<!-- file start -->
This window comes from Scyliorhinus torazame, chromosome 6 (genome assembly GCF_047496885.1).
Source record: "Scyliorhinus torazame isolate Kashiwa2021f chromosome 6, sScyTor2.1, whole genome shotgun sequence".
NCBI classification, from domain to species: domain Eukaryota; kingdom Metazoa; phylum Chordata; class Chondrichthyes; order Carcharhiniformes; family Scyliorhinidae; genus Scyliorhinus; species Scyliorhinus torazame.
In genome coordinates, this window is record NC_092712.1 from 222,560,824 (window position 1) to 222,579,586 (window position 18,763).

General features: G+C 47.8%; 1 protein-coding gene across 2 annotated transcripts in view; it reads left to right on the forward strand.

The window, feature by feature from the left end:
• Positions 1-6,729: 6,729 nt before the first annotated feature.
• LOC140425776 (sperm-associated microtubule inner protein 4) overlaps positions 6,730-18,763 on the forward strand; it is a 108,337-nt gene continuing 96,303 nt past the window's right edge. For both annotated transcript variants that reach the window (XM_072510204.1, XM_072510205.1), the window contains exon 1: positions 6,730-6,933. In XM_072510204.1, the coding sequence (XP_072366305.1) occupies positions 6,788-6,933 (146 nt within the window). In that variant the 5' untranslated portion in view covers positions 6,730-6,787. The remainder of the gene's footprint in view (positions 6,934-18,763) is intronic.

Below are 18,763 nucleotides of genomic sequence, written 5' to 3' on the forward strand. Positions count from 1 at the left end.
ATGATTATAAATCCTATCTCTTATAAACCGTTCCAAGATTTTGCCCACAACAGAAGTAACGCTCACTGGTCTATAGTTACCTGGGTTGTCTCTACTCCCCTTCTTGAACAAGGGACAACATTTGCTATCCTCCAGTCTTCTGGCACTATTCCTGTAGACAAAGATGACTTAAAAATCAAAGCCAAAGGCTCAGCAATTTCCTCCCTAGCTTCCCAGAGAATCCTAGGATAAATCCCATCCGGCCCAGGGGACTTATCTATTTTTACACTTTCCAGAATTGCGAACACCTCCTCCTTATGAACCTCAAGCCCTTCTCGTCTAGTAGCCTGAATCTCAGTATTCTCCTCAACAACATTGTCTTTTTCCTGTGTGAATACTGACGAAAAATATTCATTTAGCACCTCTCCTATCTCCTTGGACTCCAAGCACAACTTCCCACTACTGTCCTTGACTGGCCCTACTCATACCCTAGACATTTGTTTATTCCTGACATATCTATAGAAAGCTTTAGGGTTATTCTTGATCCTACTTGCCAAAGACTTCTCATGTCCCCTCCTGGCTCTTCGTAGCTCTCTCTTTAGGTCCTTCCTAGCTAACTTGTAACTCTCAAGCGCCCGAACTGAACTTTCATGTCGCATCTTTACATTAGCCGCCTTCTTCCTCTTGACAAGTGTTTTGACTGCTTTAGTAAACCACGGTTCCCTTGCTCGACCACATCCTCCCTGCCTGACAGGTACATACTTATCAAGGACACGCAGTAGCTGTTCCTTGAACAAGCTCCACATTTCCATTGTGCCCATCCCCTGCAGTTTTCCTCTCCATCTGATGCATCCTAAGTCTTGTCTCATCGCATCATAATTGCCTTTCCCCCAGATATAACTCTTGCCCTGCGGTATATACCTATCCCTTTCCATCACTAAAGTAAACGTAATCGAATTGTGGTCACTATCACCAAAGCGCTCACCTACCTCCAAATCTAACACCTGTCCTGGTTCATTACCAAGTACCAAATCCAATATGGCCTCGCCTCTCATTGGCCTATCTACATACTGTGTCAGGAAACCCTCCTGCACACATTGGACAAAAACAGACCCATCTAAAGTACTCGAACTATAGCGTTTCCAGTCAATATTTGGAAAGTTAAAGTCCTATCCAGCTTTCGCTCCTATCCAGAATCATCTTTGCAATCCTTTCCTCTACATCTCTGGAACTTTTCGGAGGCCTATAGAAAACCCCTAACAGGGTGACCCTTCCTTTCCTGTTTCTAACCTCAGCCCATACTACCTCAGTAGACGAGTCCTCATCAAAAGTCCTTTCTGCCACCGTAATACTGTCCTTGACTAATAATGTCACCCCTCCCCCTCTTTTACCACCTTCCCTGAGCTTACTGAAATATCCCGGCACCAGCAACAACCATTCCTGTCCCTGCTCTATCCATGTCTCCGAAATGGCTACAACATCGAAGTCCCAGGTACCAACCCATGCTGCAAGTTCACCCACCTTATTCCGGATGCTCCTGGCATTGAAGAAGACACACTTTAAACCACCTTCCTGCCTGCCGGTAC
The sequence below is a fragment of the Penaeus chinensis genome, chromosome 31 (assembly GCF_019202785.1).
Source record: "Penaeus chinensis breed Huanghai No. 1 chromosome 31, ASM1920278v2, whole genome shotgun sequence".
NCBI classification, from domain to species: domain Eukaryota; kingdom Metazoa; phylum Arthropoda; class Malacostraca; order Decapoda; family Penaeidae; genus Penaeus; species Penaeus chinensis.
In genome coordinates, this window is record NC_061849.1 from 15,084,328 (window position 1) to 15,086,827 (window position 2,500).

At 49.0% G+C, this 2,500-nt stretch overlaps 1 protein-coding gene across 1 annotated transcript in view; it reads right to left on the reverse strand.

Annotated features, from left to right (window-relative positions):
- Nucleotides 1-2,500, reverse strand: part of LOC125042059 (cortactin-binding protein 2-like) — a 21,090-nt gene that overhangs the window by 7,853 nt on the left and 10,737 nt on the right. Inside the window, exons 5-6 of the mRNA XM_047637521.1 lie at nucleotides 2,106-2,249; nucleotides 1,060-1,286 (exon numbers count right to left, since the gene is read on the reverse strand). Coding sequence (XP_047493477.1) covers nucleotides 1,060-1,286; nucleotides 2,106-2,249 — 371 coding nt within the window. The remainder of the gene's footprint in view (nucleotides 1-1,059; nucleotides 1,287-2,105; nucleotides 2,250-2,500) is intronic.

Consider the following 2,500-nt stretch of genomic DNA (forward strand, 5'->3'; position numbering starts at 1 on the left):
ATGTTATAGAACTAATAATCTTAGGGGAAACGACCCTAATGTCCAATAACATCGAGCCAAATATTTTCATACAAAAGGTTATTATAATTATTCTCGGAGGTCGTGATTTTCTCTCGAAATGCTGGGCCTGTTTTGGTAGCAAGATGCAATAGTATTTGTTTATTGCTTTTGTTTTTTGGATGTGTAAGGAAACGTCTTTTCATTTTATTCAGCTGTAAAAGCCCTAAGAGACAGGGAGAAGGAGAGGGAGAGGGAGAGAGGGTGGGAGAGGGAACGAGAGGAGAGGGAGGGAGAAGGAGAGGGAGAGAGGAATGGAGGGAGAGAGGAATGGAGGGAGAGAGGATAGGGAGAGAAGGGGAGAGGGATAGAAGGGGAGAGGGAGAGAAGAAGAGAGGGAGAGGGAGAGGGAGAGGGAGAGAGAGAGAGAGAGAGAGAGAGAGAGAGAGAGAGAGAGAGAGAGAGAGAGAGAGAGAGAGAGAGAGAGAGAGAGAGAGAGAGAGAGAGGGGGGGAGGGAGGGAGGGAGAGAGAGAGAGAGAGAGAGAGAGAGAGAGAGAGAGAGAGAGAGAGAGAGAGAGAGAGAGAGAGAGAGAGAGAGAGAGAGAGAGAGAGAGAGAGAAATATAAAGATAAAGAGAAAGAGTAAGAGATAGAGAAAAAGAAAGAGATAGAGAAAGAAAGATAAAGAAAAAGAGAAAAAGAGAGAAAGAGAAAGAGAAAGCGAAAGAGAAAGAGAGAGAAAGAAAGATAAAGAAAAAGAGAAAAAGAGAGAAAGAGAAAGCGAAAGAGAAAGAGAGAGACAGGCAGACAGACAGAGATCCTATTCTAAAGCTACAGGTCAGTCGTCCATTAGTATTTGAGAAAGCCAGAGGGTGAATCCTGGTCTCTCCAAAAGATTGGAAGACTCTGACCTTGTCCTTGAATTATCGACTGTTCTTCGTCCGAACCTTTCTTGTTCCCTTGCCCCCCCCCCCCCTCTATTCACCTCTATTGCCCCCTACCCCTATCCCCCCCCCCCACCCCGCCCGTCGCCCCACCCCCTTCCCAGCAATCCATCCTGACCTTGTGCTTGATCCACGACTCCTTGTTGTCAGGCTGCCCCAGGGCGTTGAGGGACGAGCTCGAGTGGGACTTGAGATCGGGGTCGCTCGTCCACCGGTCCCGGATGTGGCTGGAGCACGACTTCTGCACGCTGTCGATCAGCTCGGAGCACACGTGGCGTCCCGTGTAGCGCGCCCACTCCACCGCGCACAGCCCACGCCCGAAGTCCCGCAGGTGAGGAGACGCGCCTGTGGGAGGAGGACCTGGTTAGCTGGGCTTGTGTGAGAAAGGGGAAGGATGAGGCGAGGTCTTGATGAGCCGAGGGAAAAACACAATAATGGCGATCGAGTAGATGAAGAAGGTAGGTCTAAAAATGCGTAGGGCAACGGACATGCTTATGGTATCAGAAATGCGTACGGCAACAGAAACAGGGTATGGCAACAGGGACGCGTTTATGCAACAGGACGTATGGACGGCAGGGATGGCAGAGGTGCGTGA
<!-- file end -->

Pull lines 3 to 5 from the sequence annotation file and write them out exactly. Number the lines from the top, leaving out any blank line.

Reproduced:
NCBI classification, from domain to species: domain Eukaryota; kingdom Metazoa; phylum Chordata; class Chondrichthyes; order Carcharhiniformes; family Scyliorhinidae; genus Scyliorhinus; species Scyliorhinus torazame.
In genome coordinates, this window is record NC_092712.1 from 222,560,824 (window position 1) to 222,579,586 (window position 18,763).

General features: G+C 47.8%; 1 protein-coding gene across 2 annotated transcripts in view; it reads left to right on the forward strand.